Monday, September 20, 2004

Dan J. Marlowe

Ed Gorman has some more questions and comments about Dan J. Marlowe. I've sent him a note about Al Nausbaum's relationship with Marlowe, but I'd like to take off from Ed's remark about the support Marlowe received after his stroke from So. Cal. writers like Richard Laymon. I have three odd little items called "Fastback Sports Books" by Marlowe and one by Laymon. These were published in 1985, and they're 25-30 pages long. I have no idea where they were sold or who the intended audience was. I just couldn't resist picking them up when I saw them. I wonder how much Marlowe and Laymon got paid for these.

4 comments:

James Reasoner said...

I think in his memoir, A WRITER'S LIFE, Laymon says these books were used in schools for remedial reading classes. I can't check because I can't find the book right now, organization not being my strong suit. But they were definitely intended for older kids with low vocabulary levels.

Bill said...

Thanks for the info, James. I guess I should read Laymon's memoir. I didn't even know about it. Writing "easy readers" must have been an interesting break from Laymon's other novels. But then I think he was also "Lee Davis Willoughby" a time or two. Another interesting break.

James Reasoner said...

Yes, Laymon wrote THE LAWMEN as Lee Davis Willoughby, his only house-name book as far as I know. I've read it, and it's pretty good.

Peter Enfantino said...

Hey Bill!
Long time no talk. Hope you're doing well. I'm enjoying your blog (thought I'd never live to see the day I'd say that) and Ed's as well (despite his dislike for MYSTIC RIVER, which I thought was the best flick of 04). I never have the time to write you, even though your stuff always makes me smile. I did want to quickly fill you in on the Fastback and Pink Tea threads. Nussbaum and Marlowe were members (along with Dick Laymon, Gary Brandner, Richard D. Hughes, Clayton Matthews, Marshall Oliphant, Charles Fritch, and our old Gold Medal fave, Bob Colby) of The Pink Tea writers group in 1970s Los Angeles. They would meet twice a month at each other's houses and discuss writing and read their own work to each other for critique. Dick Laymon spoke very fondly of the Pink Tea (man, I miss our phone conversations). I somehow ended up with Al Nussbaum's collection of Mike Shayne Mystery Magazine about ten years ago (I think through Dick Laymon) and still have em. As for the Fastbacks, James Reasoner is right in that they were aimed at, in Dick's words, "young adults with reading difficulties" and were given out at the schools or sold through a Scholastic-type program. There were 15 Fastbacks and 5 Double Fastbacks, published under genres such as "Fastback Sports", "Fastback Crime and Detection", "Fastback Spy", "Fastback Mystery",and "Fastback Horror." Several of these stories were later reprinted in various anthologies. Hope this answers some of your questions. If Dick were still around, he could answer all your questions about Nussbaum and Marlowe. He thought Marlowe a fabulous writer.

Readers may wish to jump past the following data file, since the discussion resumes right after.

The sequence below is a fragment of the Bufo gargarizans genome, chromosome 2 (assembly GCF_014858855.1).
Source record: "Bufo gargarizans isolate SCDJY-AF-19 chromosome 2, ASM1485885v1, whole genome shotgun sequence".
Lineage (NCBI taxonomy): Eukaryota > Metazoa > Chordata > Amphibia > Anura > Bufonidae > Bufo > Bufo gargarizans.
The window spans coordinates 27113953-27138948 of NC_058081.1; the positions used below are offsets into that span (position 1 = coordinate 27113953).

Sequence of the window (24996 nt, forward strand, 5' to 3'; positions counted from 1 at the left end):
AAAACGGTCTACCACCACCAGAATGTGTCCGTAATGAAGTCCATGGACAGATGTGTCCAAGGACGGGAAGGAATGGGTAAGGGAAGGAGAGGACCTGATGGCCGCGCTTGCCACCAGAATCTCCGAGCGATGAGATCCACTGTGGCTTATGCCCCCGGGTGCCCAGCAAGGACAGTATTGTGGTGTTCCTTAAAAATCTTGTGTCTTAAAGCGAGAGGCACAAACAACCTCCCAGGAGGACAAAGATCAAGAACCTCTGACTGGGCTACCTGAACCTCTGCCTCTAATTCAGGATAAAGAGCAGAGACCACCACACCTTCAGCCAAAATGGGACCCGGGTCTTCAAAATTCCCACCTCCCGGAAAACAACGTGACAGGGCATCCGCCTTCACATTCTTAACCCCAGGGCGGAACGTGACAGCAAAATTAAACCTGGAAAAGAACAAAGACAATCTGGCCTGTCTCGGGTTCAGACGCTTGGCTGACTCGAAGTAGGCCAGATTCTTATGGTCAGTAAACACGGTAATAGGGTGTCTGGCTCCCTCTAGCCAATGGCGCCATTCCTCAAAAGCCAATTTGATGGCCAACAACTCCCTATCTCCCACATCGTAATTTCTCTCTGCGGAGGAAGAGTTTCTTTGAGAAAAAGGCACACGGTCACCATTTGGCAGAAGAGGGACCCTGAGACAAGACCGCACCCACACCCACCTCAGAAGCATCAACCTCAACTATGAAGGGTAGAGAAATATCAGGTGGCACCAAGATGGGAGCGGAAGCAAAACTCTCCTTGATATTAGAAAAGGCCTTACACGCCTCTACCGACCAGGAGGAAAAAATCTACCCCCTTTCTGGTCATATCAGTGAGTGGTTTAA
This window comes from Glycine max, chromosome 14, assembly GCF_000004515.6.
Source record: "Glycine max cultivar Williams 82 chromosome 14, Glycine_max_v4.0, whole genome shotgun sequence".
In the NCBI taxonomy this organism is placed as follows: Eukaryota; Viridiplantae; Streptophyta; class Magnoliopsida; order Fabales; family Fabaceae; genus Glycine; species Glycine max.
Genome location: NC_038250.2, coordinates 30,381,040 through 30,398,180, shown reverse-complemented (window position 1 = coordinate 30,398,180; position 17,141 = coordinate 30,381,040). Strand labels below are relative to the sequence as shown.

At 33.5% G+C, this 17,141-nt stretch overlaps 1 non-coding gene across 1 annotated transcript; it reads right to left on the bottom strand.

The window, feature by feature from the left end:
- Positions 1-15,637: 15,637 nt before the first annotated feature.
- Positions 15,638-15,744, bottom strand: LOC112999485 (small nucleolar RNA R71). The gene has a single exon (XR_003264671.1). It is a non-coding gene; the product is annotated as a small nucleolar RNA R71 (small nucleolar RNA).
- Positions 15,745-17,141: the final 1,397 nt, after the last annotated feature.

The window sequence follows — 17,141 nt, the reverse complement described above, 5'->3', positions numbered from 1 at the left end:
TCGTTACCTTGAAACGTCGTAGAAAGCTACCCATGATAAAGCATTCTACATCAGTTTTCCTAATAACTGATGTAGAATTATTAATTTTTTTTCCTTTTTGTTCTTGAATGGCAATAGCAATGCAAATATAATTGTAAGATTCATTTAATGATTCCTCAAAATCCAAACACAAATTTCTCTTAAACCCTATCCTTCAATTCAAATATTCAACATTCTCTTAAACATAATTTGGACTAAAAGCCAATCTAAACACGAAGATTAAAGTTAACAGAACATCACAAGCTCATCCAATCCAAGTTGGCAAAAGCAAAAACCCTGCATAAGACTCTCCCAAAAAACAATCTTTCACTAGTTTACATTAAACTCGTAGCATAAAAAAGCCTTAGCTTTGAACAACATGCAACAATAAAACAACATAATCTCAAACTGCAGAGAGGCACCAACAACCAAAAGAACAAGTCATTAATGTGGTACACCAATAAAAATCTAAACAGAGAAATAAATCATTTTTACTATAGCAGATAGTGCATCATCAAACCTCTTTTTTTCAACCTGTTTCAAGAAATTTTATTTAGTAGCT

Oh, and drop me your address in a private e (diepool@earthlink.net). I'll try to dig you up a copy of A WRITER'S TALE.
Bestest,
Pete Enfantino